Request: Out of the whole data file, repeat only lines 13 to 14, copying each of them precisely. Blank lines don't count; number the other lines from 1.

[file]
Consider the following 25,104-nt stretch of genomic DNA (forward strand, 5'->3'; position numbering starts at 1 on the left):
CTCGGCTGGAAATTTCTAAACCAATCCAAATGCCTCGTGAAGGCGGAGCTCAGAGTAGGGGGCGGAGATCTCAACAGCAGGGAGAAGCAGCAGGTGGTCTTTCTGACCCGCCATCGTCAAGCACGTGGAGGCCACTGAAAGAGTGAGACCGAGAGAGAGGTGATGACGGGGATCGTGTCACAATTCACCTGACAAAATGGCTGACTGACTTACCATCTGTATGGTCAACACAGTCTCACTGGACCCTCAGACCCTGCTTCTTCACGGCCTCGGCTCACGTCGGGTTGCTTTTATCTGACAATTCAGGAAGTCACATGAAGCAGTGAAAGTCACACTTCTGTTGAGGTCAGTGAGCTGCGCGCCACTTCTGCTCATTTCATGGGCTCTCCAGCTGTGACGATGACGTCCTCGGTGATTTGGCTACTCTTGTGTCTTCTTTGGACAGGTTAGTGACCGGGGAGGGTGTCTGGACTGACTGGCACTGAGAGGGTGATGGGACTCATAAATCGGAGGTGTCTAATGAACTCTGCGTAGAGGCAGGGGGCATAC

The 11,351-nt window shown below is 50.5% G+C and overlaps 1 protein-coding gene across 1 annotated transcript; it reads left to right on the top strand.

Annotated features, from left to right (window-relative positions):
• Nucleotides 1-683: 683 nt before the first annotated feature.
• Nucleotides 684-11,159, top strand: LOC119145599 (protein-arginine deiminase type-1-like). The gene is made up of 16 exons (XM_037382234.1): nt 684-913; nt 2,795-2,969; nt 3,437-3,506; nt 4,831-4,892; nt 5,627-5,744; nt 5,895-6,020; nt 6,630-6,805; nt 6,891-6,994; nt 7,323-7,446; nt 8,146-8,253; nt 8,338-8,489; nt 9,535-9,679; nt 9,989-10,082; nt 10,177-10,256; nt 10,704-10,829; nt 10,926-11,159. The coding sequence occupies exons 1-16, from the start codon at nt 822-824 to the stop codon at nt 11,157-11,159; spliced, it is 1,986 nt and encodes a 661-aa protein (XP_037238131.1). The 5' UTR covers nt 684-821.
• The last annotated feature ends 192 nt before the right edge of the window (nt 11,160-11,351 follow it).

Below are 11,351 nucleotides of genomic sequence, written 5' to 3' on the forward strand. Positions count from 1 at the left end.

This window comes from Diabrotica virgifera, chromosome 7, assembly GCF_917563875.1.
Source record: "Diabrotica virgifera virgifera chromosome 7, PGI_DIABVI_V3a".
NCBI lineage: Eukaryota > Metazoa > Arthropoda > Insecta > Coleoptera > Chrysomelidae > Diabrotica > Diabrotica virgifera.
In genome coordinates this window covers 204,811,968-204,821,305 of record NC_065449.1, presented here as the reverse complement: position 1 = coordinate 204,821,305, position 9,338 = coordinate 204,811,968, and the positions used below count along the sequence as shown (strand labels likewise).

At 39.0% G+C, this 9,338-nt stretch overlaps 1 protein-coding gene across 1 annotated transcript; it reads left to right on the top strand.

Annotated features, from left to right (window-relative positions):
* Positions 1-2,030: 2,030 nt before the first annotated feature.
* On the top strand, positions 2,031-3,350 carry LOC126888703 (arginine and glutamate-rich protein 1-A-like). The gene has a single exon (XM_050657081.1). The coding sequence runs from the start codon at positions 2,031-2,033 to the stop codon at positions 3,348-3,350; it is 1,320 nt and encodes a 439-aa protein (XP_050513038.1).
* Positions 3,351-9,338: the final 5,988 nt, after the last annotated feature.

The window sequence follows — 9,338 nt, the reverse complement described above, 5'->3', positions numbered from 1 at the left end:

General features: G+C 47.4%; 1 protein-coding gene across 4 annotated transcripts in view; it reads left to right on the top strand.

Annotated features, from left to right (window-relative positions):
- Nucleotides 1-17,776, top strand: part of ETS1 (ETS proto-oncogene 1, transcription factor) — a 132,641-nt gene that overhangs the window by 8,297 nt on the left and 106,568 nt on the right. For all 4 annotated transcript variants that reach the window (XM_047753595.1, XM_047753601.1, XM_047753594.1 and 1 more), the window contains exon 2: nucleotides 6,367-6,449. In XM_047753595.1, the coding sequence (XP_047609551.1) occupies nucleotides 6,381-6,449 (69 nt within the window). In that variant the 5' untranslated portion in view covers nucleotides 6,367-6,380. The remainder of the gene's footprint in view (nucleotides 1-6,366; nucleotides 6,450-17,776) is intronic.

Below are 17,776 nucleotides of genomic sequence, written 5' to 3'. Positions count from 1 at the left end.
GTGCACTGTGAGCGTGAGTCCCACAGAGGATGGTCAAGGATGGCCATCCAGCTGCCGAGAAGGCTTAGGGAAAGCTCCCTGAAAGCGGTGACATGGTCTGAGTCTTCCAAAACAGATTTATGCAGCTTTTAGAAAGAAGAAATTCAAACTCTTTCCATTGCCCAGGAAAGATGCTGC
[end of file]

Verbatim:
At 39.0% G+C, this 9,338-nt stretch overlaps 1 protein-coding gene across 1 annotated transcript; it reads left to right on the top strand.

Annotated features, from left to right (window-relative positions):